Hello again my faithful followers! You may have noticed my sudden disappearance again. There is a very good reason for that! A few, actually.
One: Lack of inspiration.
Two: Summer time at a hotel.
Three: Low swing.
I’ve kept the third one vague since that is the topic of today’s post. Wouldn’t make sense to spoil the ending before I’ve even started. Little teasing before we actually begin. 😉
First of all, what is up with the rude people that come out of the bottom of the barrel when it is summer time? I know it’s hot, but come on! Rudeness costs, people. Being polite will get you quite far, and pays better benefits. I want to badly to yell back at people when they act like assholes to me, but I’m paid to be nice. So I can’t. But yell at me when I’m off the clock and I will hurt you.
Nah, not really, but in my brain I’ve already killed you off in my next book. Painfully.
Now that I’ve gotten that out of the way, I can move on to the actual purpose of this blog. I want to talk about Bipolar Disorder.
What does is Bipolar Disorder? I’m glad you asked! The National Institute of Mental Health gives us this as a definition:
Bipolar disorder, also known as manic-depressive illness, is a brain disorder that causes unusual shifts in mood, energy, activity levels, and the ability to carry out day-to-day tasks. Symptoms of bipolar disorder are severe. They are different from the normal ups and downs that everyone goes through from time to time. Bipolar disorder symptoms can result in damaged relationships, poor job or school performance, and even suicide. But bipolar disorder can be treated, and people with this illness can lead full and productive lives.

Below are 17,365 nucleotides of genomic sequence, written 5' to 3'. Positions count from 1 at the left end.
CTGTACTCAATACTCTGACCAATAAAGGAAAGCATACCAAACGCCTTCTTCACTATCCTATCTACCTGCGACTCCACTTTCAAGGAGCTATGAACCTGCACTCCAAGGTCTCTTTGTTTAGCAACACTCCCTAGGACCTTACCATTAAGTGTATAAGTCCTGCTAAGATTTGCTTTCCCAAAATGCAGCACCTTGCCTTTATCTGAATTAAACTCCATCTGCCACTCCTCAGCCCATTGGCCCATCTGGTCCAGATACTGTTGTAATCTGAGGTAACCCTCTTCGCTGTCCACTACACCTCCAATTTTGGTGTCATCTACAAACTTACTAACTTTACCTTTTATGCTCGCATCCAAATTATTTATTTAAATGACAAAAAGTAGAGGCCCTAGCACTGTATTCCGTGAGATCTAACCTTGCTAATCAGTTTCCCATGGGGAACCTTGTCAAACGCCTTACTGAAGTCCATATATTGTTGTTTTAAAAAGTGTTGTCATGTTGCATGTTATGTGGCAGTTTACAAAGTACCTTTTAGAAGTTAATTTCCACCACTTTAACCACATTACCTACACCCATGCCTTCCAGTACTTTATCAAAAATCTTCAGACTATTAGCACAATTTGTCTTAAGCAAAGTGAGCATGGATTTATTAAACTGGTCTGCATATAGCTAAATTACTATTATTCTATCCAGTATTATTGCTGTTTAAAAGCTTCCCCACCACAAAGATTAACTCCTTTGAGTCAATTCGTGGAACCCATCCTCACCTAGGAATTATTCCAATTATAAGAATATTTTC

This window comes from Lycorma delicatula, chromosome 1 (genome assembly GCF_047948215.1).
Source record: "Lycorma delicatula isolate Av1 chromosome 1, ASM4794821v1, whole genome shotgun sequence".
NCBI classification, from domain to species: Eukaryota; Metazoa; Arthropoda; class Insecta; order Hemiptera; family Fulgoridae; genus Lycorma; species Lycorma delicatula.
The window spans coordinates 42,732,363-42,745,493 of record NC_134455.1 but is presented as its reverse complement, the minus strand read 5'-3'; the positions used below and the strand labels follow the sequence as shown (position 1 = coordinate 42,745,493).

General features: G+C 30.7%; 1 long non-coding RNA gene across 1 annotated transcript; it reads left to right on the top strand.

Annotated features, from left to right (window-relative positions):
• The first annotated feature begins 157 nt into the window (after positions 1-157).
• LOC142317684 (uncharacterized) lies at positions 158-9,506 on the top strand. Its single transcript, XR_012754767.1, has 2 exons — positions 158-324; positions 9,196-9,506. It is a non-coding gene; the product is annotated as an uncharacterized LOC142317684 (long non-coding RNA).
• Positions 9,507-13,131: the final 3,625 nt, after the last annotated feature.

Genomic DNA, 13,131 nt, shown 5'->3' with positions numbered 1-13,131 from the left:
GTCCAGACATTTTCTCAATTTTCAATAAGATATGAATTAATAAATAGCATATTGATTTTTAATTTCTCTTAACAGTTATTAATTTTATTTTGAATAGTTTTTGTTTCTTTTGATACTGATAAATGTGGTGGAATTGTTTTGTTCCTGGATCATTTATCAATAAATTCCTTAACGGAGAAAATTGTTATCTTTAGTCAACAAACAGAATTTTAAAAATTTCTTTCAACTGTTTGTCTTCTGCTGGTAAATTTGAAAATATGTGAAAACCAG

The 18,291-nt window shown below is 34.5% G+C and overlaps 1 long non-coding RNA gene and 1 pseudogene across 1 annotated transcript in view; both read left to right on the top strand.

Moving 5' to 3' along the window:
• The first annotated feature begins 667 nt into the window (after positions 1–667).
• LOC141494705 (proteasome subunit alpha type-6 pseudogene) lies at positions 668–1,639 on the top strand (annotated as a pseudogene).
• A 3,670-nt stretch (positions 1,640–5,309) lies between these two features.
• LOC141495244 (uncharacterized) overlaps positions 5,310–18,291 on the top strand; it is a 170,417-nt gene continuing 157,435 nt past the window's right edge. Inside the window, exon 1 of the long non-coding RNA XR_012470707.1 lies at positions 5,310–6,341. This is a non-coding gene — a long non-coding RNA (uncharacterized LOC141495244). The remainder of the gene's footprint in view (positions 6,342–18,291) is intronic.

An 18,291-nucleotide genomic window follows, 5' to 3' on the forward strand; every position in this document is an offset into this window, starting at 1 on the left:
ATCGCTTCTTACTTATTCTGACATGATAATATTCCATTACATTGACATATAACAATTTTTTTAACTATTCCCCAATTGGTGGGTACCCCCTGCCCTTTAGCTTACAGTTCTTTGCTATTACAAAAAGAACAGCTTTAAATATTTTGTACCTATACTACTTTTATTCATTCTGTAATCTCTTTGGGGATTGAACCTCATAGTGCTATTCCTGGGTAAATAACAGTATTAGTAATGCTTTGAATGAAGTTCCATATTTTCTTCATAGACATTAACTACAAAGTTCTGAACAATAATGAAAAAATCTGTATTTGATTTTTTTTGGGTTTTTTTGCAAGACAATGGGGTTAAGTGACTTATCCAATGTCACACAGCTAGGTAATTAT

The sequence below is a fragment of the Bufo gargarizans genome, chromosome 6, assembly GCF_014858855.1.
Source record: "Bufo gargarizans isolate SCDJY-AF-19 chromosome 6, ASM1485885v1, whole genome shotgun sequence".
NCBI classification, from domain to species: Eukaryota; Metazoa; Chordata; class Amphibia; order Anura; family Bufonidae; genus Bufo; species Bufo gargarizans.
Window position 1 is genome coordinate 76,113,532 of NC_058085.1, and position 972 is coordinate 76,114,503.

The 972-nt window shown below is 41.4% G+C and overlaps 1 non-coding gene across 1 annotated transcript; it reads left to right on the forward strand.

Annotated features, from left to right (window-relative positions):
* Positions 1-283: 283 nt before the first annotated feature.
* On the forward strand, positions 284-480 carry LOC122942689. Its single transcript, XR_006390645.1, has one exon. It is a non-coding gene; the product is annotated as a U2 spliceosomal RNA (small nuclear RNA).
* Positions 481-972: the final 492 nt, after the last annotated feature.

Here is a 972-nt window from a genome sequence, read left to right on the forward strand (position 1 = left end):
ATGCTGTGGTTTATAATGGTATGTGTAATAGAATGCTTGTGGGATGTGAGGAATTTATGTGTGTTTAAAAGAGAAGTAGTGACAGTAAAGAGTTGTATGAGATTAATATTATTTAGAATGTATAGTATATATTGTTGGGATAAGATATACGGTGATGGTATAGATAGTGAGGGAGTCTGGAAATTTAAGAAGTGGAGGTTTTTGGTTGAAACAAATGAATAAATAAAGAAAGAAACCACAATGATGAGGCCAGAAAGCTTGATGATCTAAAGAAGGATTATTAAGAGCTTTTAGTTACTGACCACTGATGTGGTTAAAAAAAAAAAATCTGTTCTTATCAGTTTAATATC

So is it a disorder, or an illness? Is it the same as manic depressive, or is it different? The definition changes from here to there as to what exactly it is, but anyone who has it understands all too well.
But Jackie, you ask, we already know what the definition is. What does it mean to BE bipolar?
Well okay, since you twisted my arm.
I realize I’m joking a bit throughout this blog, but the fact is, bipolar “disorder” is very serious. I’ve put a lot of thought into how I wanted to write this, and even now I question it. It’s hard to put into words, and explain to others, what you live through on a daily basis. Even worse is trying to explain it to others in a way they can understand and not think you’re over-exaggerating.
Being bipolar is not an easy task to handle. There are days when I wake up, and I’m in the best mood I’ve been in in days. The sun is shining, the grass is green, the air is clear and wonderful. My daughter is well behaved, my friends and I have deep conversations, and everything is all around perfect. Then there are days where everything goes to absolute hell, and I’m still manic.